Even so there is a worry for the inferentialist that we simply don’t have enough beliefs to form the basis for an inference. When we go through the imaginative process, we draw on representations that we do not—at least not clearly—believe.[ii] By way of illustration, suppose that something like a modular picture of the mind is correct: some mental representations are stored in informationally encapsulated modules. Yet we can use these representations to help fill in the details of scenarios we imagine; think of how we might use visual representations in visualizing scenarios, for example.
Perhaps inferentialism can account for many cases of knowledge by imagining a hypothetical scenario. Sometimes we engage in a complex process that involves imagining what happens in a hypothetical scenario as well as a tacit series of inferences. Maybe even the case I started with is a case like that. But the story doesn’t look like it will work across the board.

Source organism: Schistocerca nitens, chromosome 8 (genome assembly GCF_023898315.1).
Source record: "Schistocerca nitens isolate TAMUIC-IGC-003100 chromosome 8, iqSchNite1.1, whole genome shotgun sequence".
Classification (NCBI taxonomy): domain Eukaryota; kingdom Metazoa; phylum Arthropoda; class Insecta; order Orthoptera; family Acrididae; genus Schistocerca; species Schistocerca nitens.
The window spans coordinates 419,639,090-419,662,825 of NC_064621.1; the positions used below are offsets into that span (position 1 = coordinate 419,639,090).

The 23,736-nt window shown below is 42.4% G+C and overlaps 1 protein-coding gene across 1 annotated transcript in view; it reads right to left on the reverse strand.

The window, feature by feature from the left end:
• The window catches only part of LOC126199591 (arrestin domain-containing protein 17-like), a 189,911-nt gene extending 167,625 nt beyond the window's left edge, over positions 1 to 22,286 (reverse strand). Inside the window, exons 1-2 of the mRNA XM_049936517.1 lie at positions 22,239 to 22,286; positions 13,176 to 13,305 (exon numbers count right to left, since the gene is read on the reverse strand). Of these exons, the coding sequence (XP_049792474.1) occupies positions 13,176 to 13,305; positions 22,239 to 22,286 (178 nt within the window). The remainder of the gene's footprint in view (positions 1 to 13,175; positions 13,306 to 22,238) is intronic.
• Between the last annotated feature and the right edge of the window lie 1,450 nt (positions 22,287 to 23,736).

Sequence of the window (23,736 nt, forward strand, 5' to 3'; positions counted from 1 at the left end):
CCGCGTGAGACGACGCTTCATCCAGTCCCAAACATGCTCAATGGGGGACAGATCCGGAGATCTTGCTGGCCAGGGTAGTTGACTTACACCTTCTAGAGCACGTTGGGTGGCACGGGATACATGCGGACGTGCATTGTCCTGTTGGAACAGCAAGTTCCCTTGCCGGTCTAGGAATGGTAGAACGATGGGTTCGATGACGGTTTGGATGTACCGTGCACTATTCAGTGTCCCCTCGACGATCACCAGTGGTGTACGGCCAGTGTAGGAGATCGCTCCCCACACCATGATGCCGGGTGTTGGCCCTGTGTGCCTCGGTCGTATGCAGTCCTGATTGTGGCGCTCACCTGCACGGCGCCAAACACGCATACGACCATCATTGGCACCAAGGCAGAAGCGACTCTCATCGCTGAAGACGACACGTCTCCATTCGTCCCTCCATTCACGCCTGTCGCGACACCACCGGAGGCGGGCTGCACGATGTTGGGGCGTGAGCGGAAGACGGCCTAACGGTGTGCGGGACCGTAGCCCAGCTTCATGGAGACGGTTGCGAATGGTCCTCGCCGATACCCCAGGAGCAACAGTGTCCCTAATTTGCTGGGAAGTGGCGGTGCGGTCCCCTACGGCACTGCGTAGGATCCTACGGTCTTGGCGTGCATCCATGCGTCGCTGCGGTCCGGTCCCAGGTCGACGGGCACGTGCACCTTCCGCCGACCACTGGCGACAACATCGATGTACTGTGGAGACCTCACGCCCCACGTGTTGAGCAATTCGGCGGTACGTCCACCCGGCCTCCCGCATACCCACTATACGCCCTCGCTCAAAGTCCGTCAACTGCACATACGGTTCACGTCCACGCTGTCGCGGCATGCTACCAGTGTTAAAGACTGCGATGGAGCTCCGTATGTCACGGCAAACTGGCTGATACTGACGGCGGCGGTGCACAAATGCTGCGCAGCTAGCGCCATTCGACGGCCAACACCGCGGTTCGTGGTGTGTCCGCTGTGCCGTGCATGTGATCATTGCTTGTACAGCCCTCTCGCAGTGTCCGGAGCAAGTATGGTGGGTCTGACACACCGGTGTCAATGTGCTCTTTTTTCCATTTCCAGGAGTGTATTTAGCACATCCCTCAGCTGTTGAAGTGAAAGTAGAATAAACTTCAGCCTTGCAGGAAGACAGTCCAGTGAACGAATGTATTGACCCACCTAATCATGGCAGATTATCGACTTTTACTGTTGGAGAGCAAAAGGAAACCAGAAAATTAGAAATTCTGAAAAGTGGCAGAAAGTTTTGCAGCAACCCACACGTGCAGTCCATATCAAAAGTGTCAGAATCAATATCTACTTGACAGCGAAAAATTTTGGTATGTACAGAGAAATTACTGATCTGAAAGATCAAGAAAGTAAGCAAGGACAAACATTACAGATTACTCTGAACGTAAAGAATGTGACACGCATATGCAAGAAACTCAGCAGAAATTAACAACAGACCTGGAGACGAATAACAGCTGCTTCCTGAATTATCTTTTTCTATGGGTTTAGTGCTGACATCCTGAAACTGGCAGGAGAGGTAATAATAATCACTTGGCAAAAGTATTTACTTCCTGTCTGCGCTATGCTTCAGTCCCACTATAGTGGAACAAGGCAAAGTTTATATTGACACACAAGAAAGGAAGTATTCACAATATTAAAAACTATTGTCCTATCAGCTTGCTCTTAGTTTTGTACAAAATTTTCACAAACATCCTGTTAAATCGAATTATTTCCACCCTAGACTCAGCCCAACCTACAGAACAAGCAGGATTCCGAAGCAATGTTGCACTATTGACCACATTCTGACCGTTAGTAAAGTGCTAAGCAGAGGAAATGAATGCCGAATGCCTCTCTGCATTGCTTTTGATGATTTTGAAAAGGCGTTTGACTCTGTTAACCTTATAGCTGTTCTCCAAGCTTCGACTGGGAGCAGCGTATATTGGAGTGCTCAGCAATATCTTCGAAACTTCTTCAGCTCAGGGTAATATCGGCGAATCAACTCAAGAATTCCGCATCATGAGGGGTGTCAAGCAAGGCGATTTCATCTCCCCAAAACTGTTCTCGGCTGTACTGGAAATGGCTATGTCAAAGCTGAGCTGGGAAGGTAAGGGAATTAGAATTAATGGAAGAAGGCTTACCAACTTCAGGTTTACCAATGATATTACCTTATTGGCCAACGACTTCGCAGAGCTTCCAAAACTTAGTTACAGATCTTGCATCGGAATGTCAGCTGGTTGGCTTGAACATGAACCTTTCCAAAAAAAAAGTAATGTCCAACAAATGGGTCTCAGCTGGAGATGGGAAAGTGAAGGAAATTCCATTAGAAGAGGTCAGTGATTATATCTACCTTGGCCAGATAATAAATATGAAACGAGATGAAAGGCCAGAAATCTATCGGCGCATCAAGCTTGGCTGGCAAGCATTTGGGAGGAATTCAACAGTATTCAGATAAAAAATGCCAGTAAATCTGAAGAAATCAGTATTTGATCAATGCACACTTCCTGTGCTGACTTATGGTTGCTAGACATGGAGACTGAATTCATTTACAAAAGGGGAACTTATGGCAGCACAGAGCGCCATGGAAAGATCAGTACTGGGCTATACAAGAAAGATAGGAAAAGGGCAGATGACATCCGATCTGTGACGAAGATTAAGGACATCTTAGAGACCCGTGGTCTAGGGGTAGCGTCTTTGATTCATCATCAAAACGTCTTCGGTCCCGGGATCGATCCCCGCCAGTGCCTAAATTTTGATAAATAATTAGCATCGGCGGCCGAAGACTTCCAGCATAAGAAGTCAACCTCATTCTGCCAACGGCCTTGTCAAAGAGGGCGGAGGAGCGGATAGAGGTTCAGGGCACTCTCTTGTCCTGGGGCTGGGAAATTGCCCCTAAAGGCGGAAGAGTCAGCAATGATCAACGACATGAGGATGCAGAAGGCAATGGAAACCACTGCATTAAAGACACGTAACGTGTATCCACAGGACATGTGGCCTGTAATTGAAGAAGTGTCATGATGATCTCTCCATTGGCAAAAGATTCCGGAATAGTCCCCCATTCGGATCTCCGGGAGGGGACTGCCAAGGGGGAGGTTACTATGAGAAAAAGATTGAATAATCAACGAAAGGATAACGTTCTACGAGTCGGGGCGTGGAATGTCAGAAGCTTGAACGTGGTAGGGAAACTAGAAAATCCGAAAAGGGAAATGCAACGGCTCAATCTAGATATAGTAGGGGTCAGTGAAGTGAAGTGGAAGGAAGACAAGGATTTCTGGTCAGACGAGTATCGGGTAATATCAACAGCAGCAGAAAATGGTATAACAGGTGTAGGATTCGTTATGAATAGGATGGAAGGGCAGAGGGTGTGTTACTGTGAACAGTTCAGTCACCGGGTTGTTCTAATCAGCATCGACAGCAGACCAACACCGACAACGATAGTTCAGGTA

There is a clear contrast between the two methods with which we started. Inferentialism provides an interesting way of challenging that contrast, even though in the end I doubt it can work.
[i] See especially J. Norton, ‘Are thought experiments just what you thought?’, Canadian Journal of Philosophy 26 (1996): 333–66, and J. Norton, ‘On thought experiments: is there more to the argument?’, Philosophy of Science 71 (2004): 1139–51.
[ii] For discussion of this idea within the context of the epistemology of counterfactual conditionals, see T. Williamson, The Philosophy of Philosophy (Blackwell, 2007): 141–55.